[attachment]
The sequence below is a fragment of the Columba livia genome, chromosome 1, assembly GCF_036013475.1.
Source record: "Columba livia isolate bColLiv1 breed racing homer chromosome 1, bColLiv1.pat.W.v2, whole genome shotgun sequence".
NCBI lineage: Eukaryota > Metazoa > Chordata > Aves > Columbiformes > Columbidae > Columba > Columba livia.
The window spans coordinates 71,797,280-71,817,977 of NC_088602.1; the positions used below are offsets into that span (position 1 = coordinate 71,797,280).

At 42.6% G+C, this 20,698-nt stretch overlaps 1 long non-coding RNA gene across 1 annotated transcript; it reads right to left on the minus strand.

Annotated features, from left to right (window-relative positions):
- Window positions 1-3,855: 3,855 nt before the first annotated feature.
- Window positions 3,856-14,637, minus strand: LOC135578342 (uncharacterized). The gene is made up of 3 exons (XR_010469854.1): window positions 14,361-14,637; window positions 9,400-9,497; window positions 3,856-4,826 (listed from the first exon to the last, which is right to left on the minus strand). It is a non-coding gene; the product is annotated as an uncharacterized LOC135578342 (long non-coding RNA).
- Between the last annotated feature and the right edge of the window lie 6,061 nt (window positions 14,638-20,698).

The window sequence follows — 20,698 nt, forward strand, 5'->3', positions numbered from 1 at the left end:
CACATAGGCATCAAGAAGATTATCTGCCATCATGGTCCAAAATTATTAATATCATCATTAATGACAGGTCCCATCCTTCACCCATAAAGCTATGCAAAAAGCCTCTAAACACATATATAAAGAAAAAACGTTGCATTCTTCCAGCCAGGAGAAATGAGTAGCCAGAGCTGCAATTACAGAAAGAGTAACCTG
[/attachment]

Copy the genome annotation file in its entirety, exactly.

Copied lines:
The sequence below is a fragment of the Columba livia genome, chromosome 1, assembly GCF_036013475.1.
Source record: "Columba livia isolate bColLiv1 breed racing homer chromosome 1, bColLiv1.pat.W.v2, whole genome shotgun sequence".
NCBI lineage: Eukaryota > Metazoa > Chordata > Aves > Columbiformes > Columbidae > Columba > Columba livia.
The window spans coordinates 71,797,280-71,817,977 of NC_088602.1; the positions used below are offsets into that span (position 1 = coordinate 71,797,280).

At 42.6% G+C, this 20,698-nt stretch overlaps 1 long non-coding RNA gene across 1 annotated transcript; it reads right to left on the minus strand.

Annotated features, from left to right (window-relative positions):
- Window positions 1-3,855: 3,855 nt before the first annotated feature.
- Window positions 3,856-14,637, minus strand: LOC135578342 (uncharacterized). The gene is made up of 3 exons (XR_010469854.1): window positions 14,361-14,637; window positions 9,400-9,497; window positions 3,856-4,826 (listed from the first exon to the last, which is right to left on the minus strand). It is a non-coding gene; the product is annotated as an uncharacterized LOC135578342 (long non-coding RNA).
- Between the last annotated feature and the right edge of the window lie 6,061 nt (window positions 14,638-20,698).

The window sequence follows — 20,698 nt, forward strand, 5'->3', positions numbered from 1 at the left end:
CACATAGGCATCAAGAAGATTATCTGCCATCATGGTCCAAAATTATTAATATCATCATTAATGACAGGTCCCATCCTTCACCCATAAAGCTATGCAAAAAGCCTCTAAACACATATATAAAGAAAAAACGTTGCATTCTTCCAGCCAGGAGAAATGAGTAGCCAGAGCTGCAATTACAGAAAGAGTAACCTG